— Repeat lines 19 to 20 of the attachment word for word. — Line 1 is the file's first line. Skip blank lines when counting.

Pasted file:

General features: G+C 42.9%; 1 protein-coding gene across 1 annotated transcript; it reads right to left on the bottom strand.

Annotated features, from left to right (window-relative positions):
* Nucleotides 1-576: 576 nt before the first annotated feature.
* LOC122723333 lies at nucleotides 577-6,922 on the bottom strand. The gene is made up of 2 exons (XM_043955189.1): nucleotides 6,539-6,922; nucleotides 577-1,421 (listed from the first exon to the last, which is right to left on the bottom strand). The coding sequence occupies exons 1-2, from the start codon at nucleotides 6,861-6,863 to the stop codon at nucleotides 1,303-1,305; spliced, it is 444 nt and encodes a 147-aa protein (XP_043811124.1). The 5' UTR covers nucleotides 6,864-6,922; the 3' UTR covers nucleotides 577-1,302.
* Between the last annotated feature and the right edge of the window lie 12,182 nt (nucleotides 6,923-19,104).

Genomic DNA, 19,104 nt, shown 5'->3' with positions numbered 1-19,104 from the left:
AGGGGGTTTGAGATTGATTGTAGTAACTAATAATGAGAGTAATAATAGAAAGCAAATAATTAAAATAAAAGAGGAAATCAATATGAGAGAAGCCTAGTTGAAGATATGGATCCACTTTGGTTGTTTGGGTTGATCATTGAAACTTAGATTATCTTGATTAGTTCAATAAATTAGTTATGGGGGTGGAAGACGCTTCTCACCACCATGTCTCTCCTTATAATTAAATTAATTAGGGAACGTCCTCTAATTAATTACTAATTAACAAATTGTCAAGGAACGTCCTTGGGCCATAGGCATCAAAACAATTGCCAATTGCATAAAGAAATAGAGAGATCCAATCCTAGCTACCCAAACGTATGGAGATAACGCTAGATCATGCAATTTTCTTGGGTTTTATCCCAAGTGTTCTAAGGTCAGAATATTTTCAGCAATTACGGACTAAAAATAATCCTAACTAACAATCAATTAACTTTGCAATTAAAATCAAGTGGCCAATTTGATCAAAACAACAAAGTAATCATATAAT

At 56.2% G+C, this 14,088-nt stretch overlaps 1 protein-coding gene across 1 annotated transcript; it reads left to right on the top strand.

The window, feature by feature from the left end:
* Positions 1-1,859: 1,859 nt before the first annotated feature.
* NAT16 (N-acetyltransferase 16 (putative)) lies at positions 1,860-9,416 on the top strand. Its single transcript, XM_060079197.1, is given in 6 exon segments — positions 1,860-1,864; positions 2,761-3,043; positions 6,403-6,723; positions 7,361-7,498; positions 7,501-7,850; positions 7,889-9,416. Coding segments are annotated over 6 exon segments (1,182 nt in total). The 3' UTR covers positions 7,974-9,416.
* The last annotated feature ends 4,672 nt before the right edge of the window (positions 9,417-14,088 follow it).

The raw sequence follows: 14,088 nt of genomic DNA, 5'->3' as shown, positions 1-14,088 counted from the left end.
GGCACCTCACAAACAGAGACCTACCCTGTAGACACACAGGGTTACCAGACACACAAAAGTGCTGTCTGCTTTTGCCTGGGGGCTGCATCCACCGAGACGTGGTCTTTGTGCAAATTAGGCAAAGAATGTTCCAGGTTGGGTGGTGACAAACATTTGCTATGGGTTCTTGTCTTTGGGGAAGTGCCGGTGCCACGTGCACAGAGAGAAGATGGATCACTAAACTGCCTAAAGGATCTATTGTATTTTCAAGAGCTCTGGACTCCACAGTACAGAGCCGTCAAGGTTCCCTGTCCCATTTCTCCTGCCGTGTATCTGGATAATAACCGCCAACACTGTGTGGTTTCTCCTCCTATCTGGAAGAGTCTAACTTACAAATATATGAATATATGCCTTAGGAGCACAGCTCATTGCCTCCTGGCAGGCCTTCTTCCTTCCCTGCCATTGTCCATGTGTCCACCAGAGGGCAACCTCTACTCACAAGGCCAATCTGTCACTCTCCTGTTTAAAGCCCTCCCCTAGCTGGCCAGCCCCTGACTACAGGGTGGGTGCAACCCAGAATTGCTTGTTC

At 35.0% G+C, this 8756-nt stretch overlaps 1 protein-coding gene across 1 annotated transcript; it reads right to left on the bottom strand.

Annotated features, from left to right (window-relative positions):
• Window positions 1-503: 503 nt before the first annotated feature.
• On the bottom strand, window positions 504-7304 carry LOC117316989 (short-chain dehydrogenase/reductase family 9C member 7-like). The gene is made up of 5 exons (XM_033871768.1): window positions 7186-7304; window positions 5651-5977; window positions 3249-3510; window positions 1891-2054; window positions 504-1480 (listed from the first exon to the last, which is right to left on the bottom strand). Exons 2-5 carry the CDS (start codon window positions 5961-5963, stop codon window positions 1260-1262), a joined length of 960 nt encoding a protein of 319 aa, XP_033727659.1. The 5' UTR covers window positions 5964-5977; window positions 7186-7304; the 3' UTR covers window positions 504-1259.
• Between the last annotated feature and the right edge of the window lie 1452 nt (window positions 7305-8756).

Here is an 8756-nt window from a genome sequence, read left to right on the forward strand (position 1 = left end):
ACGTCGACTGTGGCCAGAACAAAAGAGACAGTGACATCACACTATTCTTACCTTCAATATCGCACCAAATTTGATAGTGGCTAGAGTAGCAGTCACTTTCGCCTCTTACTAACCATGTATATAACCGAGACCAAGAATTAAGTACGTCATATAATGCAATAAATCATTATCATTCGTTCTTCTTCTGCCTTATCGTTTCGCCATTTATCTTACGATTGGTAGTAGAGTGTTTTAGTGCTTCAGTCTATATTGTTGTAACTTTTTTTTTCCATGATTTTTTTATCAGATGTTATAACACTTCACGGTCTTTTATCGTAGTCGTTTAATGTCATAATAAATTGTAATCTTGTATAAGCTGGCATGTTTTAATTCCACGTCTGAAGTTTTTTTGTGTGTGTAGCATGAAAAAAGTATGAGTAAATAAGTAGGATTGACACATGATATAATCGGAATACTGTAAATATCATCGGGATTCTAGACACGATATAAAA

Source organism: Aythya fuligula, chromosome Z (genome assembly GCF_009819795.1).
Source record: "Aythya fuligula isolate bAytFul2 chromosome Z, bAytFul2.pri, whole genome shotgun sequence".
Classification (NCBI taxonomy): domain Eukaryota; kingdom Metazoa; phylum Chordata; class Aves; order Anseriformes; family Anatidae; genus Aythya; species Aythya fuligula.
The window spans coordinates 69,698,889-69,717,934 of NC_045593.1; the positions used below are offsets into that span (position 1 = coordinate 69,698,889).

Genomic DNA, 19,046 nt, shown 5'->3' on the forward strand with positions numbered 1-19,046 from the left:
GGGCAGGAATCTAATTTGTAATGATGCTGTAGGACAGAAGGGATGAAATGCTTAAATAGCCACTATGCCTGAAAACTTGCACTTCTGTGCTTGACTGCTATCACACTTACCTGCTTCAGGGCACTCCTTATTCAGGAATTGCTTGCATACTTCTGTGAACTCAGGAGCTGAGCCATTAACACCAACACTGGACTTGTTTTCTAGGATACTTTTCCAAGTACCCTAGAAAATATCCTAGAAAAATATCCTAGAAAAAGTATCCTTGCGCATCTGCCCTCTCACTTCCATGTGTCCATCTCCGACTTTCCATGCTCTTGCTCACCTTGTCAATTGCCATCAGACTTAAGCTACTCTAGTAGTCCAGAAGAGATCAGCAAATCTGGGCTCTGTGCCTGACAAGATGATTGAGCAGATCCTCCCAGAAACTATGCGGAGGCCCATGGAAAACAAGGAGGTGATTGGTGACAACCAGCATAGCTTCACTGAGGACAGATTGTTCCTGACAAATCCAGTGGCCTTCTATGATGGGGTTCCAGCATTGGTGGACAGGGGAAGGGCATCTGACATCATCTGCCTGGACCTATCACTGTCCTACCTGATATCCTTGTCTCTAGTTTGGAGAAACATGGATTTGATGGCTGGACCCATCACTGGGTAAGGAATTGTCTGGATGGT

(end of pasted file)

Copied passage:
• Between the last annotated feature and the right edge of the window lie 1452 nt (window positions 7305-8756).

Here is an 8756-nt window from a genome sequence, read left to right on the forward strand (position 1 = left end):